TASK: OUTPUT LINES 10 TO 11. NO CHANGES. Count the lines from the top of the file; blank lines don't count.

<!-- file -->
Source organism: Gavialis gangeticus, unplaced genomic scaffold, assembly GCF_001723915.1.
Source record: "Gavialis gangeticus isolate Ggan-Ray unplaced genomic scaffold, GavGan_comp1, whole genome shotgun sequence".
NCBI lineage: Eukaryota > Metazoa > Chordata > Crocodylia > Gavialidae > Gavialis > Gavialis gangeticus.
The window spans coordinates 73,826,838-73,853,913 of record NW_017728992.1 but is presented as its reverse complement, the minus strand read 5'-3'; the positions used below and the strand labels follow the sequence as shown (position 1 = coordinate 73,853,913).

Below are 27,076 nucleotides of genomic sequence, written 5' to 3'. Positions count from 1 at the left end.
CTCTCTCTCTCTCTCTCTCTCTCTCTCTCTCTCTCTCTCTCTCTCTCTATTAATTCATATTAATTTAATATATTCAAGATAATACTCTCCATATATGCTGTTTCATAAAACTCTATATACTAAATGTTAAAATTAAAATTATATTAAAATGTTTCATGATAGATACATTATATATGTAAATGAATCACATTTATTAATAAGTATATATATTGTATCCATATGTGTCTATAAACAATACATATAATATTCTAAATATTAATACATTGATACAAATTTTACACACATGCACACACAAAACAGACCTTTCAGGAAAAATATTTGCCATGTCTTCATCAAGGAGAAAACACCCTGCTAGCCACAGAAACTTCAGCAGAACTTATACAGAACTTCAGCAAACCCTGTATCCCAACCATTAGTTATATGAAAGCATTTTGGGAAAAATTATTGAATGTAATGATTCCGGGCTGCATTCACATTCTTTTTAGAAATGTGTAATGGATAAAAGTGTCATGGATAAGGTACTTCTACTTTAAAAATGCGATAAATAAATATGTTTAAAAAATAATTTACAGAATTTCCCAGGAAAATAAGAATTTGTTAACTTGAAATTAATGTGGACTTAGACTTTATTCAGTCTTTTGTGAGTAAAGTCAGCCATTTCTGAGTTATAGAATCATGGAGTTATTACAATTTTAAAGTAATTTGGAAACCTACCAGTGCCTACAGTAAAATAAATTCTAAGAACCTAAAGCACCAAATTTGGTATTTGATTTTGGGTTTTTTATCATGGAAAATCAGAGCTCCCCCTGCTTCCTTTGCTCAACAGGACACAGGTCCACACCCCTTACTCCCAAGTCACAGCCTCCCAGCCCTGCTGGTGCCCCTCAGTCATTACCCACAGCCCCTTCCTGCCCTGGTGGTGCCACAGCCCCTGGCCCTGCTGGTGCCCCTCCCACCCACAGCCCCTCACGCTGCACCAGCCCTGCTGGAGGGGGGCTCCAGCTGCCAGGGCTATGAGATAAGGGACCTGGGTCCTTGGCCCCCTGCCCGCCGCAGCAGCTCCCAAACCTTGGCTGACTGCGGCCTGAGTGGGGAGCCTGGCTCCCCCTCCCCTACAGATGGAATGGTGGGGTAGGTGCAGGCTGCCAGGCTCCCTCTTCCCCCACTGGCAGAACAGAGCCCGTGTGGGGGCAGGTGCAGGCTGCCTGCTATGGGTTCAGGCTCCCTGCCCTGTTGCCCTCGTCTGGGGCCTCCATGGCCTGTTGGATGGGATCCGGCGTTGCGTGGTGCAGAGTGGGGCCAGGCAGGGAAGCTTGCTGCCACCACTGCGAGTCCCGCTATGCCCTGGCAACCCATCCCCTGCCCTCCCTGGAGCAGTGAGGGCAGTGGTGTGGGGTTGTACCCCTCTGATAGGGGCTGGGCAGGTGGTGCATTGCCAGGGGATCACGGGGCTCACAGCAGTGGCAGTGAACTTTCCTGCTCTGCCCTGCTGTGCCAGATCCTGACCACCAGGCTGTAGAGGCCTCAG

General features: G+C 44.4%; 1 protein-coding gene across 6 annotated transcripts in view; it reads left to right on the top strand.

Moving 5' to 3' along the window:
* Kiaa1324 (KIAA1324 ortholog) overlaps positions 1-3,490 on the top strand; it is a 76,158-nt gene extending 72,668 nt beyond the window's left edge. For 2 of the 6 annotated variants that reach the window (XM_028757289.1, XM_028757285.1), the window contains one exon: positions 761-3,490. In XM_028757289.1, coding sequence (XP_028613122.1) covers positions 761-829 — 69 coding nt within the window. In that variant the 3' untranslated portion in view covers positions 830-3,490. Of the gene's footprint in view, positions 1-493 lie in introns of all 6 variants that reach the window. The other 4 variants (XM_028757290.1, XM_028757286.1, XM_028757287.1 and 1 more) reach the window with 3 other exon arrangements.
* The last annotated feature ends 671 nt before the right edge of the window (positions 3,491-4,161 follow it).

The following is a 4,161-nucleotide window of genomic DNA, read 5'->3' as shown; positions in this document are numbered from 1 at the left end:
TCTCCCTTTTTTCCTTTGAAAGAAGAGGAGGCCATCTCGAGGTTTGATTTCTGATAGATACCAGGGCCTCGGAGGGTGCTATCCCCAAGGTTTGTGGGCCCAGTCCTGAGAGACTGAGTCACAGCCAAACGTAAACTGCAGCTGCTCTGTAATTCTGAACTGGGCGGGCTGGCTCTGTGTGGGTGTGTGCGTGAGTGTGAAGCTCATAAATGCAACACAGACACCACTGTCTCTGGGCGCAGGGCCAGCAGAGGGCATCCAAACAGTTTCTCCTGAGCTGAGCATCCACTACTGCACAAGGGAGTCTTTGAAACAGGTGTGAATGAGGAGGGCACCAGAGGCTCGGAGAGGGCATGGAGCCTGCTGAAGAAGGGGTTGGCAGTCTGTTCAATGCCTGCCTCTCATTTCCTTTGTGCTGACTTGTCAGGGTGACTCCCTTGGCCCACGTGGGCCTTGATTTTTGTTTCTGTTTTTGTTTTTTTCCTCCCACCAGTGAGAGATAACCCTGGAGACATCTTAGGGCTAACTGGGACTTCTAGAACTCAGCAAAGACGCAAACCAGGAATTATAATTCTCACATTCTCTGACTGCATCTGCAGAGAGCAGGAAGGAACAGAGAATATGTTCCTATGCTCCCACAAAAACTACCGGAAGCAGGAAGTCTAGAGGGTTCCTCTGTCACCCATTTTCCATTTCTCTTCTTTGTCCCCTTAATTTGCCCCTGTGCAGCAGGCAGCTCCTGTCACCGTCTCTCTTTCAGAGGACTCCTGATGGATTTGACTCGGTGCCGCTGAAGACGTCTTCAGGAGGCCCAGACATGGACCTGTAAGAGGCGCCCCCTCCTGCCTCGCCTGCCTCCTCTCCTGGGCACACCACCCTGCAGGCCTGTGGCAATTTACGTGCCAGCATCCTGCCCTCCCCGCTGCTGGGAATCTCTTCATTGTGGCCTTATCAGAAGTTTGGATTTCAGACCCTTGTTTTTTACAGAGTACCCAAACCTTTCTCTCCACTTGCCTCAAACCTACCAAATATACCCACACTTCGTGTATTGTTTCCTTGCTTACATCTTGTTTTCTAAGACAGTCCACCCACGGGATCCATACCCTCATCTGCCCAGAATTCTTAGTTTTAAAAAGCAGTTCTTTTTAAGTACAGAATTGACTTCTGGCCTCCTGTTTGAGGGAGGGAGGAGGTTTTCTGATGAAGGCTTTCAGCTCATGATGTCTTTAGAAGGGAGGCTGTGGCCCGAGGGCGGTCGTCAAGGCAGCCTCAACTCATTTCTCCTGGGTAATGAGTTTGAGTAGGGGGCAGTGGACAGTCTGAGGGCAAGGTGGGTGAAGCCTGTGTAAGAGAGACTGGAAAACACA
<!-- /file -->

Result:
* The last annotated feature ends 671 nt before the right edge of the window (positions 3,491-4,161 follow it).

The following is a 4,161-nucleotide window of genomic DNA, read 5'->3' as shown; positions in this document are numbered from 1 at the left end: